10-18-2013 07:39 PM
Hi. I just got my credit reports and they were pretty good (between 730 and 760), but are marred by a collection from 2008. I had bought a Gamefly (basically Netflix for video games) for my younger brother, who rented a couple of games from them. Not long after I had the card I purchased the subscription on replaced. Since my brother never returned the games and Gamefly could not charge the defunct card for them, the account went into collection.
In 2011, the collection was brought to my attention by the credit union I was taking an auto loan through. I contacted Gamefly and paid the $80 that was owed on the account.
Looking at my credit report and score now, I see the collection listed, but it doesn't mention ever being settled; only that it was opened in 2008. Is this normal, or should I be worried that the collection agency never got the memo that the account was settled?
10-19-2013 06:08 AM - edited 10-19-2013 06:08 AM
They should as there is a significant difference between a paid collection and an unpaid collection. Make sure you're not missing it under a more detailed view of your report. I forget which report I was looking at but it didn't show any account statuses on the summary page and required clicking for details for the account status.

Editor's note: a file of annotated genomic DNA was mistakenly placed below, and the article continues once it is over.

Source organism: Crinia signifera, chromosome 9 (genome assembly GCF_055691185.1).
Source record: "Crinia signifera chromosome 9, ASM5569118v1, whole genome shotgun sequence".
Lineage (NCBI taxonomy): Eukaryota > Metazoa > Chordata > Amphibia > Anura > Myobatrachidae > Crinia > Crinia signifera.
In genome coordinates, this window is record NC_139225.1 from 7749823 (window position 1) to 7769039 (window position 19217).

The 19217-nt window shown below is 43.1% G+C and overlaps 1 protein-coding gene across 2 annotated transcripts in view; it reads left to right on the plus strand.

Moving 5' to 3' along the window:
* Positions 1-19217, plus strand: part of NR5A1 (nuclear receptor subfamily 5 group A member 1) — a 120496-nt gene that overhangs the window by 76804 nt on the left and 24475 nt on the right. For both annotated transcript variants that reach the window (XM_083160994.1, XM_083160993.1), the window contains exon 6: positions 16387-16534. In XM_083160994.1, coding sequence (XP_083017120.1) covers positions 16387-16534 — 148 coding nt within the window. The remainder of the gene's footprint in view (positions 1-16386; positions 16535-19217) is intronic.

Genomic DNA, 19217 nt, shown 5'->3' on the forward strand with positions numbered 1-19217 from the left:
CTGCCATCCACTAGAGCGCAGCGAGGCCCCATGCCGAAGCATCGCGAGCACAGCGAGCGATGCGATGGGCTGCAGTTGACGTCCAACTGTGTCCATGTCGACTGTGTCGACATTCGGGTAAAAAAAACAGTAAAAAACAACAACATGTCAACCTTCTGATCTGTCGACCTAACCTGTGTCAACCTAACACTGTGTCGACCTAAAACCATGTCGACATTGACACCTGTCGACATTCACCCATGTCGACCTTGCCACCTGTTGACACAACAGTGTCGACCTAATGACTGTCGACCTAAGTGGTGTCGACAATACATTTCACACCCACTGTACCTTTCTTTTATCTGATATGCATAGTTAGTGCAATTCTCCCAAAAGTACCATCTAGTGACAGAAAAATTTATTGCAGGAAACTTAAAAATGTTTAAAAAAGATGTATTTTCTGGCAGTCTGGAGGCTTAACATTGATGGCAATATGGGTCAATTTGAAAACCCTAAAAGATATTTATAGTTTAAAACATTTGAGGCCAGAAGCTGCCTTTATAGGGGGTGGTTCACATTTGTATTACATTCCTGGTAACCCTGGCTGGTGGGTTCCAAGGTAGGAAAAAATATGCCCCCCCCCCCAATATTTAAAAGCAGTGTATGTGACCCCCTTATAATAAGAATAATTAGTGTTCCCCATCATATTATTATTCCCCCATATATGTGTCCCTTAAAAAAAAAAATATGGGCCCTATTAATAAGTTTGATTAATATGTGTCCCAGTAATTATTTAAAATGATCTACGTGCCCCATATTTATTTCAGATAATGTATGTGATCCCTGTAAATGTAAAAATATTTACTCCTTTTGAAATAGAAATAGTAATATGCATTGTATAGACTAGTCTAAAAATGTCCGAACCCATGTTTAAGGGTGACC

10-19-2013 09:43 AM
Any party who has reported information to a CRA has a continuing obligation to timely update their reporting so as to reflect its current accuracy. FCRA 623(a)(2).
So yes, they had a statutory requirement, once becoming aware that the debt was settled, and thus no longer under collection, to have timely updated their reporting to show $0 under collection, and Closed for their collection.
I would suggest calling the debt collector, and reminding them of their statutory responsibility to have made the required reporting.
Once their collection was closed, they most likely just let it slip, and moved on to bigger fish. No profit in taking time to update the collection.
I would suggest reserving any formal dispute until they are given informal opportunity to simply update. Give them a call, and ask that they update in their next reporting cycle.
As a side note, you may wish to consider the fact that, if you only became aware of their collection via a pull of your CR, they may have been in violation of FDCPA 809(a) due to not having sent dunning notice within 5 days after their reporting of the collection back when.
The intent of that requirement is to prevent a consumer from having damage to their credit reporting without their knowledge that could go on for sme time.
You clearly experienced damage, and could file a formal complaint with the CFPB for their violation.
You may wish to bring that fact to their attention, and offer not to file a complaint if they delete their reporting from your CR..........
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